The Play’s the Thing

October 15, 2014

T2 audience

Our study of what students learn from seeing live theater is now available at Education Next.

We randomly assigned school groups to see live performances of Hamlet and A Christmas Carol. We found large increases in knowledge about the plots and vocabulary of those plays — much larger than students experienced from being assigned to read or watch movie versions of those works. We also observed increases in tolerance and the ability to read the emotions of others among students assigned by lottery to see the plays.

Here is a snippet from the article:

If teachers want students to learn plays, it is much better for them to take students to a live theater performance than to have them read the material or watch a movie. Plays are taught best by seeing them performed live.

and the conclusion:

Culturally enriching field trips matter. They produce significant benefits for students on a variety of educational outcomes that schools and communities care about. This experiment on the effects of field trips to see live theater demonstrates that seeing plays is an effective way to teach academic content; increases student tolerance by providing exposure to a broader, more diverse world; and improves the ability of students to recognize what other people are thinking or feeling. These are significant benefits for students on specific educational outcomes that schools pursue and communities respect. Especially when considered alongside our previous experiment on field trips to art museums, this research shows that schools can draw upon the cultural institutions in their communities to assist in producing important educational outcomes. Not all learning occurs most effectively within the walls of a school building. Going on enriching field trips to cultural institutions makes effective use of all of a community’s resources for teaching children.

Finally, this research helps demonstrate that schools produce important educational outcomes other than those captured by math and reading test scores, and that it is possible for researchers to collect measures of those other outcomes. If what’s measured is what matters, then we need to measure more outcomes to expand the definition of what matters in education.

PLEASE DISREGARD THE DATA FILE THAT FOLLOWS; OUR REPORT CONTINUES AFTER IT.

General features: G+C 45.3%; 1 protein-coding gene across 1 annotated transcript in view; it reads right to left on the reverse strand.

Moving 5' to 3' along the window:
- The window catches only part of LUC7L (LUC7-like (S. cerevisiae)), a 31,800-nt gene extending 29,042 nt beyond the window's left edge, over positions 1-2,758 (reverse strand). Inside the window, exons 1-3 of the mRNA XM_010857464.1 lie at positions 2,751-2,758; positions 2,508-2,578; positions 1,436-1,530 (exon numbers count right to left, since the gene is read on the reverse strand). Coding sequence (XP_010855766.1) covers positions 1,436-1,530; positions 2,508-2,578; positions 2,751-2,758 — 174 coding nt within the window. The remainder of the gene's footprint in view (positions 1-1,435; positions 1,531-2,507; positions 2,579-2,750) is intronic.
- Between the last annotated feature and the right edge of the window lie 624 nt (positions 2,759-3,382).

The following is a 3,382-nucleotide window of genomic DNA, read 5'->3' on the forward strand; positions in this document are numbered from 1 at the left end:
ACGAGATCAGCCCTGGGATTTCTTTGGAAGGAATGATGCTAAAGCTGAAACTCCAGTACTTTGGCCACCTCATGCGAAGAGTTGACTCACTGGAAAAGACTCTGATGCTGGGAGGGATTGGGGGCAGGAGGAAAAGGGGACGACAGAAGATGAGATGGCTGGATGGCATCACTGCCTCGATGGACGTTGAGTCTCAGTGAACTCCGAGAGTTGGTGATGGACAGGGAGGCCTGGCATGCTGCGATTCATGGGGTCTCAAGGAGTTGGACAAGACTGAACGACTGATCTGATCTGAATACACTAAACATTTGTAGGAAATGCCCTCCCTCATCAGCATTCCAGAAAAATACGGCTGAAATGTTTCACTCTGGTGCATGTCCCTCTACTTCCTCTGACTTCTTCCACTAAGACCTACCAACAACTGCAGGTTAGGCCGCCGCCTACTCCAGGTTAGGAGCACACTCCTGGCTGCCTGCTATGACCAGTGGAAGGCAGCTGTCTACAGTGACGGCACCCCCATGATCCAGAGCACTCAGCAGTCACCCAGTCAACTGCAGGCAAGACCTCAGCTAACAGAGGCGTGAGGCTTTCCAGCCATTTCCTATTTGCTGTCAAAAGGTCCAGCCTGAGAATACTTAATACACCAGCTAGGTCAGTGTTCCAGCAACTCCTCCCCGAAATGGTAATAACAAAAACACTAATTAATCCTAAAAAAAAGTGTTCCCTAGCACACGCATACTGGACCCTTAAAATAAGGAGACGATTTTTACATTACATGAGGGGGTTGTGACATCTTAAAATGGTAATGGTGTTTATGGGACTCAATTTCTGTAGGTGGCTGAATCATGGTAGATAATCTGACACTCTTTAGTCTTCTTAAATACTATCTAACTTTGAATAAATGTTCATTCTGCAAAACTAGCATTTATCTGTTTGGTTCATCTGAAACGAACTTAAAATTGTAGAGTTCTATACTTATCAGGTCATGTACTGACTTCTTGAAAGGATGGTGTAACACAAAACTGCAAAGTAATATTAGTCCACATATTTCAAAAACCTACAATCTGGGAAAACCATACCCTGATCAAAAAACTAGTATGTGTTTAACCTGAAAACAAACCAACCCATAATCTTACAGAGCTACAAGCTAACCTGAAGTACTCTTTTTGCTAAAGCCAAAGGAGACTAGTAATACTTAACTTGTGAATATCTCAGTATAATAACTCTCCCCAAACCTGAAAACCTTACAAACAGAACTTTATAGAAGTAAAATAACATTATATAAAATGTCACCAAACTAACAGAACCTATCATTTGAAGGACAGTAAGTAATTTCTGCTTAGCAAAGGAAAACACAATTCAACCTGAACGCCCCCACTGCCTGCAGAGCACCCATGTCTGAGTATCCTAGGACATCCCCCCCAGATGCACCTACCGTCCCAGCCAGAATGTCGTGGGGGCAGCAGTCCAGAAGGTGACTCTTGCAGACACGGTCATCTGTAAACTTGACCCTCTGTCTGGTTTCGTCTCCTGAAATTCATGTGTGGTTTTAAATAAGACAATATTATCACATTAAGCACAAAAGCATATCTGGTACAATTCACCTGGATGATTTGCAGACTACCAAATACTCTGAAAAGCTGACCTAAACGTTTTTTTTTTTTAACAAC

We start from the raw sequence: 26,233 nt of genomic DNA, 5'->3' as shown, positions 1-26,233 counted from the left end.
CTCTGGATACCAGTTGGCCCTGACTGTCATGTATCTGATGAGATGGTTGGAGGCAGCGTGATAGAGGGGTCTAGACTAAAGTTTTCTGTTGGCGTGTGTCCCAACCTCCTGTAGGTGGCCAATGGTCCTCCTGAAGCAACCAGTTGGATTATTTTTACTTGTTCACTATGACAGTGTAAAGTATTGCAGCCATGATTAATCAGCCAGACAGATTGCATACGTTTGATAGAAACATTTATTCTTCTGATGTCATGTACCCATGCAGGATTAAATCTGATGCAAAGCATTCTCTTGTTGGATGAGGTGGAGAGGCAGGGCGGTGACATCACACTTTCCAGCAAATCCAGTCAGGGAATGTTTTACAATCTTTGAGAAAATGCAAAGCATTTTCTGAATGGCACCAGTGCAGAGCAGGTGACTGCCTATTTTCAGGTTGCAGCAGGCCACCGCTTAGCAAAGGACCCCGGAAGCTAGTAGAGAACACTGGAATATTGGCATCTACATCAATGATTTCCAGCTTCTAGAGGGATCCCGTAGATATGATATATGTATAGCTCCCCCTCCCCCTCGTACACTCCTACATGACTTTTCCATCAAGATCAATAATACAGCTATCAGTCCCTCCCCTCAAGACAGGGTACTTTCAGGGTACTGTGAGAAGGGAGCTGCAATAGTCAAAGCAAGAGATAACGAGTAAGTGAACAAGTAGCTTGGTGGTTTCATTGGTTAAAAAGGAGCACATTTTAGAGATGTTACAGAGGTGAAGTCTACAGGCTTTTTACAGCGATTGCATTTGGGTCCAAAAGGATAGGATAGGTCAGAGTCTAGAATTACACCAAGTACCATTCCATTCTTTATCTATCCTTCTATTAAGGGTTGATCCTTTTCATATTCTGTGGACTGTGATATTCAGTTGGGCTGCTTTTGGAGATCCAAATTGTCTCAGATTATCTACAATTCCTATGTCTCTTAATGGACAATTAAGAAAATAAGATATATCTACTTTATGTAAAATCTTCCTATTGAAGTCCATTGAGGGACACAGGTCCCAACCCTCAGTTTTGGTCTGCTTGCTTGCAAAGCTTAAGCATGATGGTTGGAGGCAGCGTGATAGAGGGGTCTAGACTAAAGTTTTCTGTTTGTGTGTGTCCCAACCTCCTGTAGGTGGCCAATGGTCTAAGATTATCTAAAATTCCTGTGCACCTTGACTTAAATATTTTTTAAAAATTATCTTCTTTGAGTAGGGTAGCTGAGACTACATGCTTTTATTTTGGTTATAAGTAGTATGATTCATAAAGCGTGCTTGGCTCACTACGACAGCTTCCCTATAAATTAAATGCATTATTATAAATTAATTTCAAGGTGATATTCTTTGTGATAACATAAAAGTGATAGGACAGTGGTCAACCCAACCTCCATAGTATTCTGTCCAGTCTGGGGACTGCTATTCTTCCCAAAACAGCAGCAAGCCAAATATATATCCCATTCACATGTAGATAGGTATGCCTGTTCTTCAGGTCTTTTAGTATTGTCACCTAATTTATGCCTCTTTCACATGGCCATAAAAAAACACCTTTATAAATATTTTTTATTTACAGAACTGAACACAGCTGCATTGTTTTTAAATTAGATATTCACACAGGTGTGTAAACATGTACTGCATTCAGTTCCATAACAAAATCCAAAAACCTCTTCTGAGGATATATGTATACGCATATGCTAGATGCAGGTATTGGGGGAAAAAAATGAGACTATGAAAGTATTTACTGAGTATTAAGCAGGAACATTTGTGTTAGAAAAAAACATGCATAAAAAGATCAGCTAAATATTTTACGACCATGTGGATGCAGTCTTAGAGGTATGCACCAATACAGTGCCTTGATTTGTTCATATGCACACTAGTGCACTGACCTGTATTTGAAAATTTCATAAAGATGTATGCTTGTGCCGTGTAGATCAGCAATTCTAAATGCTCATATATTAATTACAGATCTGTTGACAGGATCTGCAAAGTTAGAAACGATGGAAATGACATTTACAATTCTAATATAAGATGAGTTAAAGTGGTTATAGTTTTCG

Live Theater and Reading the Emotions of Others

October 14, 2014


Tomorrow Education Next will be publishing our new random-assignment experiment on what students learn from seeing live theater.  One outcome we examined is whether students assigned by lottery to seeing live performances of Hamlet or A Christmas Carol developed a stronger ability to read the emotions of others.

To test this we used the adolescent version of the Reading the Mind in the Eyes Test (RMET), which was developed by British psychologist, Simon Baron-Cohen, and his colleagues. RMET consists of photos, like the one pictured above, cropped so that just a person’s eyes are showing.  Subjects are then asked to choose from a set of four possible answers to identify what the pictured person is thinking or feeling. Baron-Cohen (who is actually Sacha’s cousin) originally developed this measure to study people with autism, who tend to have a harder time reading the emotions of others.  More recently research published in the journal, Science, found that people who were assigned by lottery to read literary fiction performed better on the RMET.  Literature appears to strengthen our Theory of Mind, as it is called.  Theory of Mind is an incredibly important social skill (as any parent of someone with autism could tell you), and is an important precursor to other useful outcomes, like empathy and effective use of language.

We suspected that seeing live theater might have an effect on RMET similar to reading literature.  We also looked at whether seeing live theater altered student tolerance as well as improved their knowledge of plots and vocabulary more than if they read or watched movies of works.  And we looked at whether seeing live theater altered student desire to attend or participate in theater in the future.

Go to Education Next tomorrow to see our results.

What do Students Learn from Seeing Live Theater?

October 13, 2014


Along with Collin Hitt, Anne Kraybill, and Cari Bogulski, I have a new study coming out Wednesday in Education Next on what students learn from seeing live theater.  We randomly assigned school groups to receive free tickets to see performances of Hamlet or A Christmas Carol at TheatreSquared, an award-winning professional theater.  We then collected measures on a variety of outcomes from students several weeks later in their classrooms.

We also compare what students learn from seeing live theater to what they learn from being assigned to read or watch movies of those same works.  Do students learn the same things from reading or watching a movie of Hamlet that they get out of seeing it performed live?

This is the first randomized experiment of what students learn from seeing live theater, so check it out when it is released on Wednesday.

Nominated for the Al Copeland Award: Thomas J. Barratt

October 9, 2014

Advertising is the bogeyman of the Left.  It makes you desire things you never wanted.  It confuses wants and needs.  It brainwashes you to make you believe things that you otherwise would not.  In short, advertising, in this view, turns you into a slave.  By hijacking your preferences, advertising turns you into the instrument of other people’s interests.

But this negative view of advertising is mistaken in two ways.  First, it denies that you are ultimately responsible for your own thoughts and actions.  No advertising can convince you to believe or do something unless you choose to believe or do that.  You are free to ignore or disbelieve advertising, so advertising can never turn you into a slave.